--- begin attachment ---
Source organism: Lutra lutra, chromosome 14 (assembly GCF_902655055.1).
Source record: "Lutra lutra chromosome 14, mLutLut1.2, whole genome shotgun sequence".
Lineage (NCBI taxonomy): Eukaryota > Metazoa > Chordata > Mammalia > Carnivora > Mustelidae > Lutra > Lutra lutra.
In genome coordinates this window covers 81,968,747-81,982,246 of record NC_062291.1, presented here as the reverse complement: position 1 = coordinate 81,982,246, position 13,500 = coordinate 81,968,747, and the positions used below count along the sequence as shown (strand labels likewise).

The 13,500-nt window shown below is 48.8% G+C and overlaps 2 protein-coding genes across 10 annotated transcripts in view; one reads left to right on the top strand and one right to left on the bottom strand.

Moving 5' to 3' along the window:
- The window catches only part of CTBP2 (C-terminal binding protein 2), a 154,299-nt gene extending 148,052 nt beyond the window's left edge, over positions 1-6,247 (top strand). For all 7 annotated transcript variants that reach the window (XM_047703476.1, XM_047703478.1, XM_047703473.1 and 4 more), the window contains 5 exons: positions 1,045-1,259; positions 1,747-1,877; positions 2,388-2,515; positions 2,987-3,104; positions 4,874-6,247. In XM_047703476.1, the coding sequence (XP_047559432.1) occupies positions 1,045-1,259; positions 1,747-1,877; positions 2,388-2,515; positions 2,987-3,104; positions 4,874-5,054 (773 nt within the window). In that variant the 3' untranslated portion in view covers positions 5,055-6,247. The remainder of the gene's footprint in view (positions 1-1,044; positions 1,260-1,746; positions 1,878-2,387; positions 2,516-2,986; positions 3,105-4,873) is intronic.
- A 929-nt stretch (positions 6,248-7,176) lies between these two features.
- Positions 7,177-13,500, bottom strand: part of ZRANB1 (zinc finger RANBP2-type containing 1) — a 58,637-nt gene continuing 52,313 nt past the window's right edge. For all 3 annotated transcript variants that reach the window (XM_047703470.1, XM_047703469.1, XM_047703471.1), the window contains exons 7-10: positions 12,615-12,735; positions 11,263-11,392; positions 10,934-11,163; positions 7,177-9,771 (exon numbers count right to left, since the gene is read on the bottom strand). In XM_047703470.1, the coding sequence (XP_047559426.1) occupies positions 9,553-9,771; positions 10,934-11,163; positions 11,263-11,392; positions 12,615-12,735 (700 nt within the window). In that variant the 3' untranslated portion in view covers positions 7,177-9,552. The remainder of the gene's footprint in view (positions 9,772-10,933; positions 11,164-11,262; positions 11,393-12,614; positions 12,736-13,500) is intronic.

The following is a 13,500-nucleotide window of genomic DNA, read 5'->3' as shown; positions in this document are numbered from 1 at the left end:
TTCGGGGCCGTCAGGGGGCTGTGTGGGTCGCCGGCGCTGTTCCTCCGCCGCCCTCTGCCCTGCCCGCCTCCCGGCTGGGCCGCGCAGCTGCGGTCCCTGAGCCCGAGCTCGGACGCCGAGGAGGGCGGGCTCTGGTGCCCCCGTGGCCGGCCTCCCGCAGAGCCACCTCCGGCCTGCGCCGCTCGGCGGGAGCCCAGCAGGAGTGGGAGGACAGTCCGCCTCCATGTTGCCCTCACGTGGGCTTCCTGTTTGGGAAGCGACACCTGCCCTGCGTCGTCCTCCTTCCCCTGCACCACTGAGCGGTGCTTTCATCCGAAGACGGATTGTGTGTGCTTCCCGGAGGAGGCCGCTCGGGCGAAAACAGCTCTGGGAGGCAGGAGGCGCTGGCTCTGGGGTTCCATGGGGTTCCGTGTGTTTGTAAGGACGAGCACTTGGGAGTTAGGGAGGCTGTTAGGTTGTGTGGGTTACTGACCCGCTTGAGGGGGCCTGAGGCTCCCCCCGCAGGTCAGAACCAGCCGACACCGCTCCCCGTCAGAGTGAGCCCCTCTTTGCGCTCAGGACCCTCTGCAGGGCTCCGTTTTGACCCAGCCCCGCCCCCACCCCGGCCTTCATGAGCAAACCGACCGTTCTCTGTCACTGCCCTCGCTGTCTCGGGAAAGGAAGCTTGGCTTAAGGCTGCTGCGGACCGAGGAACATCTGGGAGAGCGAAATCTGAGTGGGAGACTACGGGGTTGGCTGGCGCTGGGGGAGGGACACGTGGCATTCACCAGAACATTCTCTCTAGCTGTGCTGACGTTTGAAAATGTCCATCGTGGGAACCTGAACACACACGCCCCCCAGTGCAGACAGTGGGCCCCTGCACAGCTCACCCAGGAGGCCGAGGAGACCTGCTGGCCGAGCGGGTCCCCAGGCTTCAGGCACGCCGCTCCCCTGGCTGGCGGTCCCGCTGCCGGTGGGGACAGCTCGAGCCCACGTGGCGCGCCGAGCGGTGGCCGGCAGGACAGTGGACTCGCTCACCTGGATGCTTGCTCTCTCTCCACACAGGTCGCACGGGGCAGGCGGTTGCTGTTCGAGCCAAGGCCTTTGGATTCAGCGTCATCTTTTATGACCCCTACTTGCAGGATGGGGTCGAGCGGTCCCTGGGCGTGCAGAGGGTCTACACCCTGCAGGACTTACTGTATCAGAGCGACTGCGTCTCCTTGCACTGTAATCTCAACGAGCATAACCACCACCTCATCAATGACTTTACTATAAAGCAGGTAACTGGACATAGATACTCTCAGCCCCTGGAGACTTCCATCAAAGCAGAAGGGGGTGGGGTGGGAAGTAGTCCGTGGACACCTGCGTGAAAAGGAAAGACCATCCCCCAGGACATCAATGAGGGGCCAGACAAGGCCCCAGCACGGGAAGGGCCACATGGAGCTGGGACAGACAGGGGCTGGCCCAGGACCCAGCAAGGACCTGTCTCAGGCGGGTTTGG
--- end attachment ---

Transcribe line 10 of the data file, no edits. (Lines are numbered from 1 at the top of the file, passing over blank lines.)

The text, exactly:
The following is a 13,500-nucleotide window of genomic DNA, read 5'->3' as shown; positions in this document are numbered from 1 at the left end: